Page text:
In the current research, a mathematical model for the post-damage improvement of the carbonated blast furnace slag cement (BFSC) exposed to accelerated carbonation is constructed. The study is embedded within the framework of investigating the effect of using lightweight expanded clay aggregate,

  5. How can accelerated development of bioenergy contribute to the future UK energy mix? Insights from a MARKAL modelling exercise

    Directory of Open Access Journals (Sweden)

    Anandarajah Gabrial

    2009-07-01

    Full Text Available Abstract Background This work explores the potential contribution of bioenergy technologies to 60% and 80% carbon reductions in the UK energy system by 2050, by outlining the potential for accelerated technological development of bioenergy chains. The investigation was based on insights from MARKAL modelling, detailed literature reviews and expert consultations. Due to the number and complexity of bioenergy pathways and technologies in the model, three chains and two underpinning technologies were selected for detailed investigation: (1 lignocellulosic hydrolysis for the production of bioethanol, (2 gasification technologies for heat and power, (3 fast pyrolysis of biomass for bio-oil production, (4 biotechnological advances for second generation bioenergy crops, and (5 the development of agro-machinery for growing and harvesting bioenergy crops. Detailed literature searches and expert consultations (looking inter alia at research and development needs and economic projections led to the development of an 'accelerated' dataset of modelling parameters for each of the selected bioenergy pathways, which were included in five different scenario runs with UK-MARKAL (MED. The results of the 'accelerated runs' were compared with a low-carbon (LC-Core scenario, which assesses the cheapest way to decarbonise the energy sector. Results Bioenergy was deployed in larger quantities in the bioenergy accelerated technological development scenario compared with the LC-Core scenario. In the electricity sector, solid biomass was highly utilised for energy crop gasification, displacing some deployment of wind power, and nuclear and marine to a lesser extent. Solid biomass was also deployed for heat in the residential sector from 2040 in much higher quantities in the bioenergy accelerated technological development scenario compared with LC-Core. Although lignocellulosic ethanol increased, overall ethanol decreased in the transport sector in the bioenergy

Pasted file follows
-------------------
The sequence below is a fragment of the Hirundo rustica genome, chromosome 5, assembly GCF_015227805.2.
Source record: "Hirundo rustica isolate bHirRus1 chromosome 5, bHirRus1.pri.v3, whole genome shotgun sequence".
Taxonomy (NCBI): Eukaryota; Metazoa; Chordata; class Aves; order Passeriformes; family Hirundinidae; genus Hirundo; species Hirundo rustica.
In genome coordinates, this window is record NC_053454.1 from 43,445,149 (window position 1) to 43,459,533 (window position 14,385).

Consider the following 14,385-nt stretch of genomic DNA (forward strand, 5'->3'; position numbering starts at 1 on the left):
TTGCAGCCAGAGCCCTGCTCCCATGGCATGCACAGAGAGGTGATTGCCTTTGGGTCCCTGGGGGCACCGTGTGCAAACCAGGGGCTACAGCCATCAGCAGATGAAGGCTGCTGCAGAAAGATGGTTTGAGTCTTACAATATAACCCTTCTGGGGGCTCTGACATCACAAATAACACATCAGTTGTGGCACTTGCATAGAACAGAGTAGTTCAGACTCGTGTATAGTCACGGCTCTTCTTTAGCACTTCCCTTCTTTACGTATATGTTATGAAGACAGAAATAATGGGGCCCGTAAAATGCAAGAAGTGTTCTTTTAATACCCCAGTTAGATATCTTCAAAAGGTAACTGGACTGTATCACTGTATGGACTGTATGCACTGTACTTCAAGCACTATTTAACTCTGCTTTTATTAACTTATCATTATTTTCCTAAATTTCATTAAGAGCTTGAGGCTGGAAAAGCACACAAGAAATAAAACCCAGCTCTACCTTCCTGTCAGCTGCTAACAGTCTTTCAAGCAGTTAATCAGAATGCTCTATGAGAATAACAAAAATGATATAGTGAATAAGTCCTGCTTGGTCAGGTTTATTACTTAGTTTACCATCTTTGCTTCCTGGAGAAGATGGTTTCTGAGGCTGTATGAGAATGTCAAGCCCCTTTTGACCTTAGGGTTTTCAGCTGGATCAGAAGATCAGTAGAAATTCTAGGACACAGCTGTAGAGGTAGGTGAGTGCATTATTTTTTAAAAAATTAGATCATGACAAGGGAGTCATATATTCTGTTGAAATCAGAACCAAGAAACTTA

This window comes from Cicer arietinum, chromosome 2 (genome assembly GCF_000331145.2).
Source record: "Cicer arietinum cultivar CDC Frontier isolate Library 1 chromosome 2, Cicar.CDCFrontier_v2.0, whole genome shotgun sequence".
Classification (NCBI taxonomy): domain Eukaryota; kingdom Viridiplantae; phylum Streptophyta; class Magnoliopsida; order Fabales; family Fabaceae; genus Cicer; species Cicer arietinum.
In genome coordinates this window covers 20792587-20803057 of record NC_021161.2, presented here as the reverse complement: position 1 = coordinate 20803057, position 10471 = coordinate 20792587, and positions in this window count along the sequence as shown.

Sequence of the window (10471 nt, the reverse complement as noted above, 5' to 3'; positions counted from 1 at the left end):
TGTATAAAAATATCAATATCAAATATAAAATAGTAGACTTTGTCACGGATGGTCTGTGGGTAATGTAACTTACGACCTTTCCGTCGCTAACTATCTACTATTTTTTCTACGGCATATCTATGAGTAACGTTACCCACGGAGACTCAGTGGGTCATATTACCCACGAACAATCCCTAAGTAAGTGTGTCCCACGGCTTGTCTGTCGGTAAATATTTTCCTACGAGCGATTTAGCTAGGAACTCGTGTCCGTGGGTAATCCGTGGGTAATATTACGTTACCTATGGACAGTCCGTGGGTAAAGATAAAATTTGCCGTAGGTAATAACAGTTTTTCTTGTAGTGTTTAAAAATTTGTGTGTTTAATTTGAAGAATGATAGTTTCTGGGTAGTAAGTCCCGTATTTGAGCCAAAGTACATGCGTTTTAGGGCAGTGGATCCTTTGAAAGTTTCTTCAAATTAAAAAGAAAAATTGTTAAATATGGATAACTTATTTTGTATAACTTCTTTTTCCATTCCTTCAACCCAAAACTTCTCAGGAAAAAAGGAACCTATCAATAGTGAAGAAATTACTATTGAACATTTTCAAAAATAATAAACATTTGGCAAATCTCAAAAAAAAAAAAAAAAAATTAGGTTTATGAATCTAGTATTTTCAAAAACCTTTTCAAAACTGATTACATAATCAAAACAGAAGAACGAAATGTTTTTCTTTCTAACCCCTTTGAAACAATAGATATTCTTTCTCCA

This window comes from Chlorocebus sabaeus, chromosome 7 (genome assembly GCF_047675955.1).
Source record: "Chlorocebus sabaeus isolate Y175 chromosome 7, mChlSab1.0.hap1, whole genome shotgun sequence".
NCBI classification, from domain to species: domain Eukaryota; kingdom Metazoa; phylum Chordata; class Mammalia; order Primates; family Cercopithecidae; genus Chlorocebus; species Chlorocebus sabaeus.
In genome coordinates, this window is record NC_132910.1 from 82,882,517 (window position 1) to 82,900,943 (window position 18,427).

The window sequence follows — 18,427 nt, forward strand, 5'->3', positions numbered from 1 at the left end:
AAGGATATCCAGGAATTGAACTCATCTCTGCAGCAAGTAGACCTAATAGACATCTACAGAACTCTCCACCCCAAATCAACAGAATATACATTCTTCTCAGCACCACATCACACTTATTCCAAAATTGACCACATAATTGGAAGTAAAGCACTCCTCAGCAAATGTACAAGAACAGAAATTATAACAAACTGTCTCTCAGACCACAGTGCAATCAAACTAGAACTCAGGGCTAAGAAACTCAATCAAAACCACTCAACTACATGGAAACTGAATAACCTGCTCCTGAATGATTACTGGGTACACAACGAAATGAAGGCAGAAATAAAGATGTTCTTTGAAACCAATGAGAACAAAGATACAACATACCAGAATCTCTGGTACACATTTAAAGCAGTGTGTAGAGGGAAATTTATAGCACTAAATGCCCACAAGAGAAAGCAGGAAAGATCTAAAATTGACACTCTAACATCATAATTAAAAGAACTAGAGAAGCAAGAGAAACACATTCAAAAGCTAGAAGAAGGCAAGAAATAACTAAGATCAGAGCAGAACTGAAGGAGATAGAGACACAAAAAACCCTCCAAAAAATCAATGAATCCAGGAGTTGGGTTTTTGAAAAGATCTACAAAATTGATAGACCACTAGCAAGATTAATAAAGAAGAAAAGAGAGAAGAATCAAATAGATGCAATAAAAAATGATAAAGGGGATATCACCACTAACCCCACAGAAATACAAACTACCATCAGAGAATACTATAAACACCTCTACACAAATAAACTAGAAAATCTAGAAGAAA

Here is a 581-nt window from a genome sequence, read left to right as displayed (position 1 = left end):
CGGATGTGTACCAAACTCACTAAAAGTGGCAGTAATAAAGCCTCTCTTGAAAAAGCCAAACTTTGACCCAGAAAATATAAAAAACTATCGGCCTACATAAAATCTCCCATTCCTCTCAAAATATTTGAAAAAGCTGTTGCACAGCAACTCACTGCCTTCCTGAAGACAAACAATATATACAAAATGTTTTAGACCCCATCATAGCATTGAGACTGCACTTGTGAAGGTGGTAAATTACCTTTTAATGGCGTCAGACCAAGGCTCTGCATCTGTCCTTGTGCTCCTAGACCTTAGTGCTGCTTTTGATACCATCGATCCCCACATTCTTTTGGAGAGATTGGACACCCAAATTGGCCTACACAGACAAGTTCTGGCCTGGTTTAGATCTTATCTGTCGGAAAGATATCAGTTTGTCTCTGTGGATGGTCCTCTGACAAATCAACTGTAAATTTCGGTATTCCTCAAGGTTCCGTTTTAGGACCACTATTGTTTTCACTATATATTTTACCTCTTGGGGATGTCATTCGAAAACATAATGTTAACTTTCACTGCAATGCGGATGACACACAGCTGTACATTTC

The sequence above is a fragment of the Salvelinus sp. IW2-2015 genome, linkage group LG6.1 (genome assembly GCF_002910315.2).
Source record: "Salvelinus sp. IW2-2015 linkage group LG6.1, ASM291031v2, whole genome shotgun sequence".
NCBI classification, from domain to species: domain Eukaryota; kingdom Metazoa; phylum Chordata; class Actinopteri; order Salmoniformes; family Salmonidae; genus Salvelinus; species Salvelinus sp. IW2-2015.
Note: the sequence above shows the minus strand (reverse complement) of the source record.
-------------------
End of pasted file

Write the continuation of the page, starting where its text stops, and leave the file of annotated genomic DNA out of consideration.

6. U.S. advanced accelerator applications program: plans to develop and test waste transmutation technologies

    International Nuclear Information System (INIS)

    Van Tuyle, G.; Bennett, D.; Arthur, E.; Cappiello, M.; Finck, P.; Hill, D.; Herczeg, J.; Goldner, F.

    2001-01-01

    The primary mission of the U.S. Advanced Accelerator Applications (AAA) Program is to establish a national nuclear technology research capability that can demonstrate accelerator-based transmutation of waste and conduct transmutation research while at the same time providing a capability for the production of tritium if required. The AAA Program was created during fiscal year 2001 from the Accelerator Transmutation of Waste (ATW) Program and the Accelerator Production of Tritium (APT) Project. This paper describes the new AAA Program, as well as its two major components: development and testing of waste transmutation technologies and construction of an integrated accelerator-driven test facility (ADTF). (author)

  7. Accelerating gasification with carbon capture and storage (CCS)

    Energy Technology Data Exchange (ETDEWEB)

    White, K.; Rawson, J.R.Y.; Shilling, N.Z. [GE Energy, Houston, TX (United States)

    2007-07-01